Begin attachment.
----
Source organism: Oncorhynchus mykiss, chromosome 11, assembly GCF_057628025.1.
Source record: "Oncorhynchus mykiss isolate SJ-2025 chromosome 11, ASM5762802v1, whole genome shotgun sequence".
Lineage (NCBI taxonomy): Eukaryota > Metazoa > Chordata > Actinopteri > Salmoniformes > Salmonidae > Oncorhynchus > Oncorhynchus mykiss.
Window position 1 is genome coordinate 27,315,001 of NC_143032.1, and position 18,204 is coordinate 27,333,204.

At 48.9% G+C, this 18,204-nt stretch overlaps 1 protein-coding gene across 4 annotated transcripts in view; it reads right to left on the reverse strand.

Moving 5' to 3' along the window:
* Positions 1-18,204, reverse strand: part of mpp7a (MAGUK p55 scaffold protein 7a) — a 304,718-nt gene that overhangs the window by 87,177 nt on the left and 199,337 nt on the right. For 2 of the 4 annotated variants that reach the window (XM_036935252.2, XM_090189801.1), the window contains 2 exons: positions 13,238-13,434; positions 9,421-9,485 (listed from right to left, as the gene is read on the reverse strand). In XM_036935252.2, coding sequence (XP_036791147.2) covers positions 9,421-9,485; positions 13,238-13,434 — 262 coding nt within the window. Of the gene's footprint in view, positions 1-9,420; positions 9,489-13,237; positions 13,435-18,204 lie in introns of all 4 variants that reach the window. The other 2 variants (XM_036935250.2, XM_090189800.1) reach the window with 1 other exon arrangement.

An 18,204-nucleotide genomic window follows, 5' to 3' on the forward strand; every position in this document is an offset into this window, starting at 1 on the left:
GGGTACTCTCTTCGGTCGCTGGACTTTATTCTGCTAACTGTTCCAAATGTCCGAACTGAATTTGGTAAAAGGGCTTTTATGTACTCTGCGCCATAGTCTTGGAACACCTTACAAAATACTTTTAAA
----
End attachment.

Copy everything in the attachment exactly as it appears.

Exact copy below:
Source organism: Oncorhynchus mykiss, chromosome 11, assembly GCF_057628025.1.
Source record: "Oncorhynchus mykiss isolate SJ-2025 chromosome 11, ASM5762802v1, whole genome shotgun sequence".
Lineage (NCBI taxonomy): Eukaryota > Metazoa > Chordata > Actinopteri > Salmoniformes > Salmonidae > Oncorhynchus > Oncorhynchus mykiss.
Window position 1 is genome coordinate 27,315,001 of NC_143032.1, and position 18,204 is coordinate 27,333,204.

At 48.9% G+C, this 18,204-nt stretch overlaps 1 protein-coding gene across 4 annotated transcripts in view; it reads right to left on the reverse strand.

Moving 5' to 3' along the window:
* Positions 1-18,204, reverse strand: part of mpp7a (MAGUK p55 scaffold protein 7a) — a 304,718-nt gene that overhangs the window by 87,177 nt on the left and 199,337 nt on the right. For 2 of the 4 annotated variants that reach the window (XM_036935252.2, XM_090189801.1), the window contains 2 exons: positions 13,238-13,434; positions 9,421-9,485 (listed from right to left, as the gene is read on the reverse strand). In XM_036935252.2, coding sequence (XP_036791147.2) covers positions 9,421-9,485; positions 13,238-13,434 — 262 coding nt within the window. Of the gene's footprint in view, positions 1-9,420; positions 9,489-13,237; positions 13,435-18,204 lie in introns of all 4 variants that reach the window. The other 2 variants (XM_036935250.2, XM_090189800.1) reach the window with 1 other exon arrangement.

An 18,204-nucleotide genomic window follows, 5' to 3' on the forward strand; every position in this document is an offset into this window, starting at 1 on the left:
GGGTACTCTCTTCGGTCGCTGGACTTTATTCTGCTAACTGTTCCAAATGTCCGAACTGAATTTGGTAAAAGGGCTTTTATGTACTCTGCGCCATAGTCTTGGAACACCTTACAAAATACTTTTAAA